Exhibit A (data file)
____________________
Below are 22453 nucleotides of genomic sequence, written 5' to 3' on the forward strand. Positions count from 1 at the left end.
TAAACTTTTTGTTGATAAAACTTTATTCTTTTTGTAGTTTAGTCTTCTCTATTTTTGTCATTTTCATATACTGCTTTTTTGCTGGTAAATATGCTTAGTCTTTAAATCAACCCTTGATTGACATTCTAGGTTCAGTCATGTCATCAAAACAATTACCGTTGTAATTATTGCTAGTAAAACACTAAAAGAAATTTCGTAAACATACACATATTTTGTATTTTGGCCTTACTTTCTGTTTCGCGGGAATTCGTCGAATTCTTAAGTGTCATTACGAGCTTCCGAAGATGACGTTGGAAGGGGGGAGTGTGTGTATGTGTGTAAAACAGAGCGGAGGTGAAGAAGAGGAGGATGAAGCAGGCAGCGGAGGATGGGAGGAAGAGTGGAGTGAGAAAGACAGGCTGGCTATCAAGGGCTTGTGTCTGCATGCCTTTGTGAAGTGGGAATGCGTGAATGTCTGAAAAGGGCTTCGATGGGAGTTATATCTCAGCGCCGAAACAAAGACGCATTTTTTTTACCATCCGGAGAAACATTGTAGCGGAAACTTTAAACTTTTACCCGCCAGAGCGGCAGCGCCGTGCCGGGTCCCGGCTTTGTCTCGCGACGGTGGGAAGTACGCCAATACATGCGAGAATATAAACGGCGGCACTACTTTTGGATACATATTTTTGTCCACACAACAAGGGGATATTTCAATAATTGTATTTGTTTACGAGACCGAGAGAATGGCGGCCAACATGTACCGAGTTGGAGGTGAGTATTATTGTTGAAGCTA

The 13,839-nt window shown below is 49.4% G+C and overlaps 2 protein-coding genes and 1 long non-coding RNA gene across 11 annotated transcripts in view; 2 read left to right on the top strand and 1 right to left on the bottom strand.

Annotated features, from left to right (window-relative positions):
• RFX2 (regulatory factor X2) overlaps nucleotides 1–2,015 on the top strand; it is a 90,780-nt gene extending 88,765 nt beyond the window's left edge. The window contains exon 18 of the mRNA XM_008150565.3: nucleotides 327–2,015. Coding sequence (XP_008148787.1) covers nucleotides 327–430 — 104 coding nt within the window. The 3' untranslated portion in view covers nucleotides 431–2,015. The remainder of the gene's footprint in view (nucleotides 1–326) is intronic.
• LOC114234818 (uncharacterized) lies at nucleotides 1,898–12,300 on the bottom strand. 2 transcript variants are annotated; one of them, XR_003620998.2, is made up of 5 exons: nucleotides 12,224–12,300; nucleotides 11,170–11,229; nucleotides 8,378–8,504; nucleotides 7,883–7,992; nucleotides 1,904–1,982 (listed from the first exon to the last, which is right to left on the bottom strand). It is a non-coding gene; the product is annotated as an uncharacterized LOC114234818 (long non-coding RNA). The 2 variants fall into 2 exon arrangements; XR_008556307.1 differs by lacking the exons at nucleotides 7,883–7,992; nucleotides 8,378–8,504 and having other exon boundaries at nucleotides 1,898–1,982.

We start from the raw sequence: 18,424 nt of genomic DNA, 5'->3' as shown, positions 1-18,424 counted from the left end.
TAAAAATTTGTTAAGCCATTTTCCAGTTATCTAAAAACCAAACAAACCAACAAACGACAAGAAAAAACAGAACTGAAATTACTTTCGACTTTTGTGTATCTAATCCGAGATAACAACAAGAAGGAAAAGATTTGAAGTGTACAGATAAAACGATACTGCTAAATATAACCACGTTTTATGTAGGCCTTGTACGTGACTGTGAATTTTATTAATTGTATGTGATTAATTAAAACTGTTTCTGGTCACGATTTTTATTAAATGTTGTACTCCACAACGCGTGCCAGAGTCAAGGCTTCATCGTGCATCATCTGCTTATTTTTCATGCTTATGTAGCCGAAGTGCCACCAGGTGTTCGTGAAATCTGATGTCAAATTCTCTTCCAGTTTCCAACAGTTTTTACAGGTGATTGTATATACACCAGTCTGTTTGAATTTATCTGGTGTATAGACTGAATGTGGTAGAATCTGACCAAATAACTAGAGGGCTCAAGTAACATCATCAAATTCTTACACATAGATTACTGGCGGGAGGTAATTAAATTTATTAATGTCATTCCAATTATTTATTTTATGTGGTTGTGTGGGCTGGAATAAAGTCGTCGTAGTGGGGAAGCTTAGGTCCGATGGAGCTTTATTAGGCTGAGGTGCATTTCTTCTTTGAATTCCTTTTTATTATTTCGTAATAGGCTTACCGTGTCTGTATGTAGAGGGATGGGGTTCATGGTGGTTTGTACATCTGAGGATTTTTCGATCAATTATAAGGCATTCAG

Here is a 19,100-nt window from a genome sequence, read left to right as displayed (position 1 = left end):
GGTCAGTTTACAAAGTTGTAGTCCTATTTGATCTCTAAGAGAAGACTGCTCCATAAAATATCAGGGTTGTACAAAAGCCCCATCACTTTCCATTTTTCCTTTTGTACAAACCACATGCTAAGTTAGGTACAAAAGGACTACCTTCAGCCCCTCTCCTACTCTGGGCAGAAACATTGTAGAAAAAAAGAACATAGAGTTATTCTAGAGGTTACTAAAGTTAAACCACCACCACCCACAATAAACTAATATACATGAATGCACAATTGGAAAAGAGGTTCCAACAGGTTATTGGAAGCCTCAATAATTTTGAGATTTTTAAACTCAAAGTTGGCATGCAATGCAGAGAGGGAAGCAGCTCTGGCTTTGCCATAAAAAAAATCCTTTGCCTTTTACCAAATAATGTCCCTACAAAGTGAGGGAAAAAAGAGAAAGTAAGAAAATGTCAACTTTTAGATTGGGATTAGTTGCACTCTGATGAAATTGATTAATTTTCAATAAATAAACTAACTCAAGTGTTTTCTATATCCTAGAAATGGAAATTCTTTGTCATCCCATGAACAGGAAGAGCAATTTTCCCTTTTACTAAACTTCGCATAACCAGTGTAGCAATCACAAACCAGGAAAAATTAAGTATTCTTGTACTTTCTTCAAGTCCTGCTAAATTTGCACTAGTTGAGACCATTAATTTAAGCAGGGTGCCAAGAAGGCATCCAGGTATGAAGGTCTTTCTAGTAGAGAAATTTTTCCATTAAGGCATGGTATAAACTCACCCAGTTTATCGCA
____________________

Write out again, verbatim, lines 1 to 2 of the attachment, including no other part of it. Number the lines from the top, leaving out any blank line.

Below are 22453 nucleotides of genomic sequence, written 5' to 3' on the forward strand. Positions count from 1 at the left end.
TAAACTTTTTGTTGATAAAACTTTATTCTTTTTGTAGTTTAGTCTTCTCTATTTTTGTCATTTTCATATACTGCTTTTTTGCTGGTAAATATGCTTAGTCTTTAAATCAACCCTTGATTGACATTCTAGGTTCAGTCATGTCATCAAAACAATTACCGTTGTAATTATTGCTAGTAAAACACTAAAAGAAATTTCGTAAACATACACATATTTTGTATTTTGGCCTTACTTTCTGTTTCGCGGGAATTCGTCGAATTCTTAAGTGTCATTACGAGCTTCCGAAGATGACGTTGGAAGGGGGGAGTGTGTGTATGTGTGTAAAACAGAGCGGAGGTGAAGAAGAGGAGGATGAAGCAGGCAGCGGAGGATGGGAGGAAGAGTGGAGTGAGAAAGACAGGCTGGCTATCAAGGGCTTGTGTCTGCATGCCTTTGTGAAGTGGGAATGCGTGAATGTCTGAAAAGGGCTTCGATGGGAGTTATATCTCAGCGCCGAAACAAAGACGCATTTTTTTTACCATCCGGAGAAACATTGTAGCGGAAACTTTAAACTTTTACCCGCCAGAGCGGCAGCGCCGTGCCGGGTCCCGGCTTTGTCTCGCGACGGTGGGAAGTACGCCAATACATGCGAGAATATAAACGGCGGCACTACTTTTGGATACATATTTTTGTCCACACAACAAGGGGATATTTCAATAATTGTATTTGTTTACGAGACCGAGAGAATGGCGGCCAACATGTACCGAGTTGGAGGTGAGTATTATTGTTGAAGCTA